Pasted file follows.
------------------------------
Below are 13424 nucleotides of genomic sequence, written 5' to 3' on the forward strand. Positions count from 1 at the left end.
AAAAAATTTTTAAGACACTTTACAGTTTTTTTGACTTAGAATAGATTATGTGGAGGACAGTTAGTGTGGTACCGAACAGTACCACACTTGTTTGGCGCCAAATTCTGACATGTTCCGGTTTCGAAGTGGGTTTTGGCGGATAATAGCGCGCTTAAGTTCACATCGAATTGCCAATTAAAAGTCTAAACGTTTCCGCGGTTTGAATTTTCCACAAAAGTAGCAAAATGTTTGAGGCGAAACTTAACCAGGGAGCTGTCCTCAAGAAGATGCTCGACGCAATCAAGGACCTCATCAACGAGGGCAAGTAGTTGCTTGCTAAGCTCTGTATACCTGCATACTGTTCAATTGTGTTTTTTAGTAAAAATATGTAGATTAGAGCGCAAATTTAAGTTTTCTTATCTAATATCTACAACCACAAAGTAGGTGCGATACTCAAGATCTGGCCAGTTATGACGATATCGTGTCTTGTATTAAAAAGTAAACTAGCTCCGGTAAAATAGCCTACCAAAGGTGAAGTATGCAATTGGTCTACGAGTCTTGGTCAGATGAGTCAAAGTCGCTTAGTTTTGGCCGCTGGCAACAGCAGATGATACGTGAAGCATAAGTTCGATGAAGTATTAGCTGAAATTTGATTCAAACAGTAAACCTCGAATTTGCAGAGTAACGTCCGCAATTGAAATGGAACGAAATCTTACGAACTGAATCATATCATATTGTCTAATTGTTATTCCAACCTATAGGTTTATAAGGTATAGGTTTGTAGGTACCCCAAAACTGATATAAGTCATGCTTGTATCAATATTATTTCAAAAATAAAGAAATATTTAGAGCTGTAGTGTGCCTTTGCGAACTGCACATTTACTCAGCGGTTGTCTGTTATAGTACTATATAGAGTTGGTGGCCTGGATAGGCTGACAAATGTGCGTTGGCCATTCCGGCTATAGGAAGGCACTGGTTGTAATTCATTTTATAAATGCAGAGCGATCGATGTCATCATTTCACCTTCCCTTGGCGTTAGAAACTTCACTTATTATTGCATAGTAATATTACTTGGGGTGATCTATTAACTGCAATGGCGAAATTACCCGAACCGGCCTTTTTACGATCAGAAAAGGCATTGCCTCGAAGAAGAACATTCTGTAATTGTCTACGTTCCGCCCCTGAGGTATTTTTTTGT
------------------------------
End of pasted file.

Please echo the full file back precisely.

Below are 13424 nucleotides of genomic sequence, written 5' to 3' on the forward strand. Positions count from 1 at the left end.
AAAAAATTTTTAAGACACTTTACAGTTTTTTTGACTTAGAATAGATTATGTGGAGGACAGTTAGTGTGGTACCGAACAGTACCACACTTGTTTGGCGCCAAATTCTGACATGTTCCGGTTTCGAAGTGGGTTTTGGCGGATAATAGCGCGCTTAAGTTCACATCGAATTGCCAATTAAAAGTCTAAACGTTTCCGCGGTTTGAATTTTCCACAAAAGTAGCAAAATGTTTGAGGCGAAACTTAACCAGGGAGCTGTCCTCAAGAAGATGCTCGACGCAATCAAGGACCTCATCAACGAGGGCAAGTAGTTGCTTGCTAAGCTCTGTATACCTGCATACTGTTCAATTGTGTTTTTTAGTAAAAATATGTAGATTAGAGCGCAAATTTAAGTTTTCTTATCTAATATCTACAACCACAAAGTAGGTGCGATACTCAAGATCTGGCCAGTTATGACGATATCGTGTCTTGTATTAAAAAGTAAACTAGCTCCGGTAAAATAGCCTACCAAAGGTGAAGTATGCAATTGGTCTACGAGTCTTGGTCAGATGAGTCAAAGTCGCTTAGTTTTGGCCGCTGGCAACAGCAGATGATACGTGAAGCATAAGTTCGATGAAGTATTAGCTGAAATTTGATTCAAACAGTAAACCTCGAATTTGCAGAGTAACGTCCGCAATTGAAATGGAACGAAATCTTACGAACTGAATCATATCATATTGTCTAATTGTTATTCCAACCTATAGGTTTATAAGGTATAGGTTTGTAGGTACCCCAAAACTGATATAAGTCATGCTTGTATCAATATTATTTCAAAAATAAAGAAATATTTAGAGCTGTAGTGTGCCTTTGCGAACTGCACATTTACTCAGCGGTTGTCTGTTATAGTACTATATAGAGTTGGTGGCCTGGATAGGCTGACAAATGTGCGTTGGCCATTCCGGCTATAGGAAGGCACTGGTTGTAATTCATTTTATAAATGCAGAGCGATCGATGTCATCATTTCACCTTCCCTTGGCGTTAGAAACTTCACTTATTATTGCATAGTAATATTACTTGGGGTGATCTATTAACTGCAATGGCGAAATTACCCGAACCGGCCTTTTTACGATCAGAAAAGGCATTGCCTCGAAGAAGAACATTCTGTAATTGTCTACGTTCCGCCCCTGAGGTATTTTTTTGT